ACT & SAT Prep and College Admissions Blog

SAT Math: Solving Impossible Math Problems

Posted by Mark Skoskiewicz on Tue, Feb 03, 2015 @ 11:47 AM


solving-impossible-math-problemsThe SAT sometimes approaches math a bit differently than we’re used to in math class.  One of these differences in approach is in the way some SAT math problems ask us to solve for relationships between variables, rather than the value of one particular variable.  These problems can seem very challenging, or even downright impossible, at first glance, because they often give us multiple variables but only one equation.  

One thing we learn in math class when studying systems of equations is that in order to solve for 2 variables, we usually need 2 separate equations; to solve for 3 variables, we need 3 separate equations; and so on.   Certain SAT math problems will appear to violate that general rule and ask us to do something that’s supposed to be impossible, like solving for 2 variables with only 1 equation.  When we look more closely at such problems, though, we realize that the SAT is not really asking for the value of each individual variable involved.  Instead, we’re asked to find the value of the sum, product, or some other relationship involving 2 or more variables.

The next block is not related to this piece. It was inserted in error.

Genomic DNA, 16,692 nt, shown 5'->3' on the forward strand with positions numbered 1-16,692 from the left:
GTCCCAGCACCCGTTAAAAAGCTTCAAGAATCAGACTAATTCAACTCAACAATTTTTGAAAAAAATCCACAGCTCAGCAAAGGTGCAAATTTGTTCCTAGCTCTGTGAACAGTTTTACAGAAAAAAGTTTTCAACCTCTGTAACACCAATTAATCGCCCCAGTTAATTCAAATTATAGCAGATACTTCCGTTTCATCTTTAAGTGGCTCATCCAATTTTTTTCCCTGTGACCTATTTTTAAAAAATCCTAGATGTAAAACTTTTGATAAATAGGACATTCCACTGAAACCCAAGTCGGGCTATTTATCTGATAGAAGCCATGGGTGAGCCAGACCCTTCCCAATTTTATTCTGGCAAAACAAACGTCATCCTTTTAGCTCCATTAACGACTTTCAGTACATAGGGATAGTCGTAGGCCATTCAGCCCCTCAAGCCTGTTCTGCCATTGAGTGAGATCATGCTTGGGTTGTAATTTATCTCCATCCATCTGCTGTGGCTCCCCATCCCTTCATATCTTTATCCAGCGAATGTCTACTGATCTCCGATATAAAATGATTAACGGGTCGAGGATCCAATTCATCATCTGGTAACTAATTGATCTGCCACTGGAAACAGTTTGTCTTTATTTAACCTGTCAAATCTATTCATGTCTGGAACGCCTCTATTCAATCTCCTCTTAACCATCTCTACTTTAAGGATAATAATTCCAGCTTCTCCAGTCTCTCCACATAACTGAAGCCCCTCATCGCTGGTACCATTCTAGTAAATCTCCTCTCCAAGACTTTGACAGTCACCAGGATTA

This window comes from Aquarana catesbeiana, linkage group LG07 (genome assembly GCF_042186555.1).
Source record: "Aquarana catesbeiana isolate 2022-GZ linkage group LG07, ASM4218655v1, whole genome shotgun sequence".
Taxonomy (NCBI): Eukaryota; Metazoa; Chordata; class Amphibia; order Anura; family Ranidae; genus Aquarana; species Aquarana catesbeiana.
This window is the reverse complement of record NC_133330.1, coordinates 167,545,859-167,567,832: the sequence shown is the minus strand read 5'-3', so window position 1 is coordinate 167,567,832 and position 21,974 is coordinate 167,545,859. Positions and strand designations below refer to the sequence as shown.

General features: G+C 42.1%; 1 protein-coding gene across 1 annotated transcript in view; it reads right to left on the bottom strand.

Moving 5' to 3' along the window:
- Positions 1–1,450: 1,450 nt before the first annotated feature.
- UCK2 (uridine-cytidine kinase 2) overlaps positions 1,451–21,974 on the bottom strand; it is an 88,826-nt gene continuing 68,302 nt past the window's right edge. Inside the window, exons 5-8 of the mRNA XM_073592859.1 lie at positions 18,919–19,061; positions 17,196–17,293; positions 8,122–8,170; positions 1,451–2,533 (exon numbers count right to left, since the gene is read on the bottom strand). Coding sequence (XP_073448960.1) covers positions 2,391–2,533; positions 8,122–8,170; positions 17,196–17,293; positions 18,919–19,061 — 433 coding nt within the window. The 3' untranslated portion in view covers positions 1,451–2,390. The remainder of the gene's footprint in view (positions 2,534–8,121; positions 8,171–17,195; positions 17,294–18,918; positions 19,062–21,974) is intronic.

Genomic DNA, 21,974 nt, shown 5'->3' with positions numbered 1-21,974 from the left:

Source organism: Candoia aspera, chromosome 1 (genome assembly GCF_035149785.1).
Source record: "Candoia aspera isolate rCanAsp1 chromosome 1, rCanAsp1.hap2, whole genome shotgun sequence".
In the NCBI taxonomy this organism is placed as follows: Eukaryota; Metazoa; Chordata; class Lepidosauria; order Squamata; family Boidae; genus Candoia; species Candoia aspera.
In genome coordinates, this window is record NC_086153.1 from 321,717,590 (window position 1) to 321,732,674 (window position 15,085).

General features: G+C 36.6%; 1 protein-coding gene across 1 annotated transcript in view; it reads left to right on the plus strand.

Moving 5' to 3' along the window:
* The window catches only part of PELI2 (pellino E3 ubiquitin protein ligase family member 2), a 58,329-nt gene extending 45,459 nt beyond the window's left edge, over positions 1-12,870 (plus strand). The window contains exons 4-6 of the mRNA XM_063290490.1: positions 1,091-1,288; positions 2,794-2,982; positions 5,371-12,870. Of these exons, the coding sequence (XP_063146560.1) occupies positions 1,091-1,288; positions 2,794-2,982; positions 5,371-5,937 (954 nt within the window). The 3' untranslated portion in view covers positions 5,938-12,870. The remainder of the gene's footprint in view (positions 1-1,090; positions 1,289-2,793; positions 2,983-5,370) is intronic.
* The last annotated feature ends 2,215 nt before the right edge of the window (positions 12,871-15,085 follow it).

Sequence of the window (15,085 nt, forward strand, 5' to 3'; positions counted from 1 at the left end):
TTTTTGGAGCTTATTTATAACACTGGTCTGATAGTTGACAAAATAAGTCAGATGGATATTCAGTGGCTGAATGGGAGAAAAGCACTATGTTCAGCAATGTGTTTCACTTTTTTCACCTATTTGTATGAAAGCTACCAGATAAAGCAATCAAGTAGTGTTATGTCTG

Let’s look at an example of such a problem:

If 4x + 7y + 1 = y – 2,

What is the value of 2x + 3y?

A.  -2

B.  -1.5

C.  -0.5

D.  2

E.  4.5

Explanation and solution:  We’re given only one equation, but it involves 2 unknowns:  x and y.  We really don’t have enough information to solve for the value of x and/or the value of y, but fortunately, that’s not what the question asks us to do.  Instead, we are asked to find the value of a sort of relationship that involves both x and y together:  2x + 3y.  To do this, we algebraically manipulate the equation that’s given.  Instead of trying to isolate x or isolate y, we try to isolate the quantity “2x + 3y”.  To do this, we can first subtract y from both sides of the equation, and then subtract 1 from both sides, so that the equation now looks like:  4x + 6y = -3.   To finish isolating “2x + 3y”, we divide both sides of the equation by 2 and obtain:  2x + 3y = -1.5.  So the correct answer choice is “B”.

Let’s look at another example:

If the average of x, y, and z is 12,  what is the value of 3(x + y + z)?

A.  12

B.  24

C.  36 

D.  72

E.  108

Explanation and solution:  To obtain the average of x, y, and z, we would need to add the 3 numbers together and then divide the resulting sum by 3.  Since we are told that their average equals 12, we can express the information as an equation:

(x + y + z)/3 = 12.   Multiplying both sides of the equation by 3, we obtain:  (x + y + z) = 36.  To find the value of 3(x + y + z), we can again multiply both sides of the equation by 3 and find that 3(x + y + z) = 108.  The correct answer choice is “E”.

Notice that in the problem we just solved, we did not solve for the individual values of x, y, or z; that would have required more information than we were given.

Topics: SAT, math skills